“C’mon Russ!” Jared interrupted, “Tell us a story before this stupid square dance.”
“Ok, where’s Twigs?”
“On his bunk reading.”
“Somebody grab him.”
“Twigs, wanna hear a story?” Adam yelled.
Twigs, whose appellation derived from his skinny frame, lay on his bed reading The Adventures of Huckleberry Finn, his summer reading assignment for the approaching 8th grade.
“Twigs, buddy, turn off that music.”
The loud rock ceased with the click of a button and a quiet stillness filled the porch.
Jared came up the steps. “Tell us a sex story, Russ.”
“Yeah, Russ,” Adam said, “have you ever had sex with a girl?”
He laughed. “You guys wanna hear a sex story?”
“Yeah!” said the seven campers at once. They crowded around him, taking places on the porch – some cross legged on the floor, others sitting on the railing or on the steps. Twigs leaned against the door frame.
“This was a few years ago – ’76, I think, around the Bicentennial, back in my hippy days when I had hair down to my ass. My buddy and I were partying out on the Cape, in Provincetown. We used to go up there and sleep on the beach, spend a couple weeks drinking tequila. One night we went to this bar and met these two girls – one really foxy and the other just alright. We all had some drinks, played some pool and then basically we propositioned them.”
“What did you say?” Jared asked.
“We said we were sleeping on the beach and asked them if they wanted to come with us.”
“That’s it?” Adam said.
Russ continued, “We went back to our beach spot, which was a little ways off the beaten path, and lit a fire. My buddy and I had a short conference and he agreed to let me take the foxy one. She was a red-head with big tits.”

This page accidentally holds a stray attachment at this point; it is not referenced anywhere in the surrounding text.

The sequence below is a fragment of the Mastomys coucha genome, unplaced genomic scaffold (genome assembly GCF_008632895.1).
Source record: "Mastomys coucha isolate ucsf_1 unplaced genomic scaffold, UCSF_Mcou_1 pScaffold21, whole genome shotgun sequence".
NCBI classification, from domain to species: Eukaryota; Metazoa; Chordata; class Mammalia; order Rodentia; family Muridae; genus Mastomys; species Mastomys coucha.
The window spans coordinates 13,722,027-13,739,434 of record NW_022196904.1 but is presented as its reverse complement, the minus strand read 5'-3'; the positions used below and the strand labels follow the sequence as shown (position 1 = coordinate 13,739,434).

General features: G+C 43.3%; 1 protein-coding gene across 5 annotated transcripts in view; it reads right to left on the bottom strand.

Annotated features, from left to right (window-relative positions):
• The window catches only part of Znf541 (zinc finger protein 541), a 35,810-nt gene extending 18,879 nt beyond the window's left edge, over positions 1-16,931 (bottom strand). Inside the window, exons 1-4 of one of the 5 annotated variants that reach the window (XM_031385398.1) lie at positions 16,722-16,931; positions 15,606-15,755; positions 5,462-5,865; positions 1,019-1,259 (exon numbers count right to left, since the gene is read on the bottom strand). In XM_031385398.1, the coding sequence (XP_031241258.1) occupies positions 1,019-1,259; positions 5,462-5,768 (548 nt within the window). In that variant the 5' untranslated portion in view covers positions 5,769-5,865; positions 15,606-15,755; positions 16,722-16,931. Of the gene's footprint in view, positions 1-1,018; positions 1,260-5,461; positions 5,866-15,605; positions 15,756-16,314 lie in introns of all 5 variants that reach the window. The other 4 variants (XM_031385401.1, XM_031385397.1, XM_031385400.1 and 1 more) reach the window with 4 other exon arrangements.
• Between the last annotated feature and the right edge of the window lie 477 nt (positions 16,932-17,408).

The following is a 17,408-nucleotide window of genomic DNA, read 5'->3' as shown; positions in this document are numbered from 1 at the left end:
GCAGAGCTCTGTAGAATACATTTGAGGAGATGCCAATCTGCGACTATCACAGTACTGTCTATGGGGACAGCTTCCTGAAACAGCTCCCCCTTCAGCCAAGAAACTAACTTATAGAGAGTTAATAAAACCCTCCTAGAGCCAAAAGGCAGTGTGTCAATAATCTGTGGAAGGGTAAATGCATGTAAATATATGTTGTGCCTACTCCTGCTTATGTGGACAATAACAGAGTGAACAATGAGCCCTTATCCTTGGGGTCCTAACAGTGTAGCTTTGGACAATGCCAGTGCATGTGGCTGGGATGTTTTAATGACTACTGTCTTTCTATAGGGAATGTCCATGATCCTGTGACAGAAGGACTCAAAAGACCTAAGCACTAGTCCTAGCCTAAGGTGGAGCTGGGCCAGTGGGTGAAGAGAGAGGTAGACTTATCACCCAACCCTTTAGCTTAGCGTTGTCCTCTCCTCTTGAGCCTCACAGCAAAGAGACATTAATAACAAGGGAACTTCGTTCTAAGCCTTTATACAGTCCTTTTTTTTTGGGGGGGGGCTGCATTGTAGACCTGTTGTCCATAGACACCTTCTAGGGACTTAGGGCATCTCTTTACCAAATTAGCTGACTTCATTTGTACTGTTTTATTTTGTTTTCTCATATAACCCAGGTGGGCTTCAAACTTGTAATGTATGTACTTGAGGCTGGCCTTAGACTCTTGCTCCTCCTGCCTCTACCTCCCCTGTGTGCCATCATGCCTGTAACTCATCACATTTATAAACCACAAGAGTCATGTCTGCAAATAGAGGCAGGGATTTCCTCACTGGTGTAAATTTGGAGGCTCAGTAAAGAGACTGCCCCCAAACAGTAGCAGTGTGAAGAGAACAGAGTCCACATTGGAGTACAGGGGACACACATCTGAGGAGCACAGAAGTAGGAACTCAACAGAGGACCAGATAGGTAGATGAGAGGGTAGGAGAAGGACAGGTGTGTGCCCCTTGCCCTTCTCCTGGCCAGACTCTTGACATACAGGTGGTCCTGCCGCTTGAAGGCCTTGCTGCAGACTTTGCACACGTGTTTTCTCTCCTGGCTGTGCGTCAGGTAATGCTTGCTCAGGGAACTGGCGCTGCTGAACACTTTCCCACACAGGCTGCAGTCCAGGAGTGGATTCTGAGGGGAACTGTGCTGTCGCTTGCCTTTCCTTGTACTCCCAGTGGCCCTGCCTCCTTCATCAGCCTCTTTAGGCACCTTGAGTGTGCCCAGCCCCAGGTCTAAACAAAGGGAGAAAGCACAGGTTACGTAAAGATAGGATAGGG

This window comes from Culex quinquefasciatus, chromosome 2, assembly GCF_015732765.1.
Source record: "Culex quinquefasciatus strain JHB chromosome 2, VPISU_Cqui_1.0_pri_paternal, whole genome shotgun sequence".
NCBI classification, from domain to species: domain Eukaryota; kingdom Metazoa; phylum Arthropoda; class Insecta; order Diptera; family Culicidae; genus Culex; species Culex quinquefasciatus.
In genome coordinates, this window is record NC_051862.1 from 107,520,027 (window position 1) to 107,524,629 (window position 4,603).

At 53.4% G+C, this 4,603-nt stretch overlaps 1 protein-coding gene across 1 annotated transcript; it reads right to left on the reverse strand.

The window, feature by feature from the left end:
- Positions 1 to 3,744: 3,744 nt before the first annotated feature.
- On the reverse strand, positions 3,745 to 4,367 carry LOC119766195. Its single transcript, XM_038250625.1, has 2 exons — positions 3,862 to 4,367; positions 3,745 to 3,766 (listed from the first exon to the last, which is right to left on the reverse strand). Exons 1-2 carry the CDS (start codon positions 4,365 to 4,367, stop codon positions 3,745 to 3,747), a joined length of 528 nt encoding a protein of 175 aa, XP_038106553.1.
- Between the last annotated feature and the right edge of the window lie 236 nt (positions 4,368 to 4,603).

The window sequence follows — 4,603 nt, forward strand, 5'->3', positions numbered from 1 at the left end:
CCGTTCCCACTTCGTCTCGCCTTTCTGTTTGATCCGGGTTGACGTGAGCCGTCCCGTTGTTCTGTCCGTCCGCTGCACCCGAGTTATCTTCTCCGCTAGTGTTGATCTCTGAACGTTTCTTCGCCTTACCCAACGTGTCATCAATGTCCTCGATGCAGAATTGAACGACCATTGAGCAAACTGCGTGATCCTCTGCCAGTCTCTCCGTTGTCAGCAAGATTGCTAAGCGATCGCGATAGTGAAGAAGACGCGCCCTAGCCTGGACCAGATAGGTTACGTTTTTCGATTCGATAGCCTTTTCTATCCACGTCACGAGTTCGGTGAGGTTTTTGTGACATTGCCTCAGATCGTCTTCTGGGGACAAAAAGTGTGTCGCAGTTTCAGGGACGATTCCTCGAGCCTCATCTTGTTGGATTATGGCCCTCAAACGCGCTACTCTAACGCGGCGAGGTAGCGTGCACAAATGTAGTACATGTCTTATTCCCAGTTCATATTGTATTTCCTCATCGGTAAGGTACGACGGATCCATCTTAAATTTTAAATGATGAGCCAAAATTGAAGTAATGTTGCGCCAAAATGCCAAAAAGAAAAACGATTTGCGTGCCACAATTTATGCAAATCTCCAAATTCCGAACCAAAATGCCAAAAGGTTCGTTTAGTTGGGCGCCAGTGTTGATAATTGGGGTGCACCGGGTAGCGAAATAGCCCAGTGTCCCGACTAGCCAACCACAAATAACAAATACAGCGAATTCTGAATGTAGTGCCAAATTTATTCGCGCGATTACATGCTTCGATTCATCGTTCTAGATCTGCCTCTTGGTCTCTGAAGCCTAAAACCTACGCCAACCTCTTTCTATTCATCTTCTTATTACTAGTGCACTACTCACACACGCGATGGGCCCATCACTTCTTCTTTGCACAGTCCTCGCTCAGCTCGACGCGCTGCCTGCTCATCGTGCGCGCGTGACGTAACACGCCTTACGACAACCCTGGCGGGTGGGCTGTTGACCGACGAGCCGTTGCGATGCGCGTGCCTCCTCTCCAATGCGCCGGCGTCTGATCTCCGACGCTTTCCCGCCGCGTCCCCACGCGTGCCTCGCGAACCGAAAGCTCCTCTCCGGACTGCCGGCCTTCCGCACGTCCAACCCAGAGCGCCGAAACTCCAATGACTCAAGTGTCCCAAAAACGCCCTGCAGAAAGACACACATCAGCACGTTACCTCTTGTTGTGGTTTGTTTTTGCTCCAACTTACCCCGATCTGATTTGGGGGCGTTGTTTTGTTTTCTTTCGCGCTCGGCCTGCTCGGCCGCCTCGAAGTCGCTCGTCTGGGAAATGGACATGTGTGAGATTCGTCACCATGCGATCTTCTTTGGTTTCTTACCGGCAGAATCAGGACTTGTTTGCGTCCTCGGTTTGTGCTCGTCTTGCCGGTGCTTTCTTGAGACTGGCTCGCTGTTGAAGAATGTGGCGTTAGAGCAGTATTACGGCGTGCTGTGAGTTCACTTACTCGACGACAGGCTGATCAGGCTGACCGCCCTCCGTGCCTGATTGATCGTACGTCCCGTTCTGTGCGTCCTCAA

“What was her name?” Adam asked.
“Man…I think it was Diana.”
“What did you do?”
“We fucked for hours.”
“Wow.” Adam shook his head in disbelief.
Jared said, “What’s your favorite position?”
“I like it from behind cause you can get really deep.”
“She let you do that?” Adam asked, hanging on Russ’ every word.
“Yeah, she went crazy. Red-heads go crazy for some reason.”
“What about your friend? Did he mind fucking the ugly one?”
“Aw she wasn’t ugly. She just wasn’t like Diana. But you know, sometimes the hottest fuck can be with the ugly ones. It’s hard to tell. The really gorgeous ones can be a real bore in bed.” Everyone pondered this in silence.
Loud amplified music began to play with a far off echo. Russ snapped a glance over his shoulder towards the sound. “Hey, someone check the time! I gotta get you guys up to this square dance or Milt’s gonna break my balls!” This remark made all the campers burst into laughter.
Twigs arched his wrist and looked down: “It’s 7:45.”
“Shit! Time to go! You boys ready?”
“I have to pee,” Twigs pleaded.
“Alright, everyone else let’s go! Twigs, meet us there and make it quick. Move out campers!”
They bounded down the steps and marched away from the lake toward the tennis courts, cleared of nets and posts for the occasion.
Alone now, Twigs went to the bathroom, wet and combed his hair and changed to a collared shirt. He decided to take the short cut through the woods behind the bunks. The sun had set and a rosy twilight colored the sky. Amid the thick trees it was nearly dark, but in the distance the flood lights from the courts spilled into the obscurity. He walked along, suddenly afraid of the darkness, imagining he saw movement – ghosts perhaps.
To continue reading, follow link to Amazon: A Camp Story
Categories: First Issue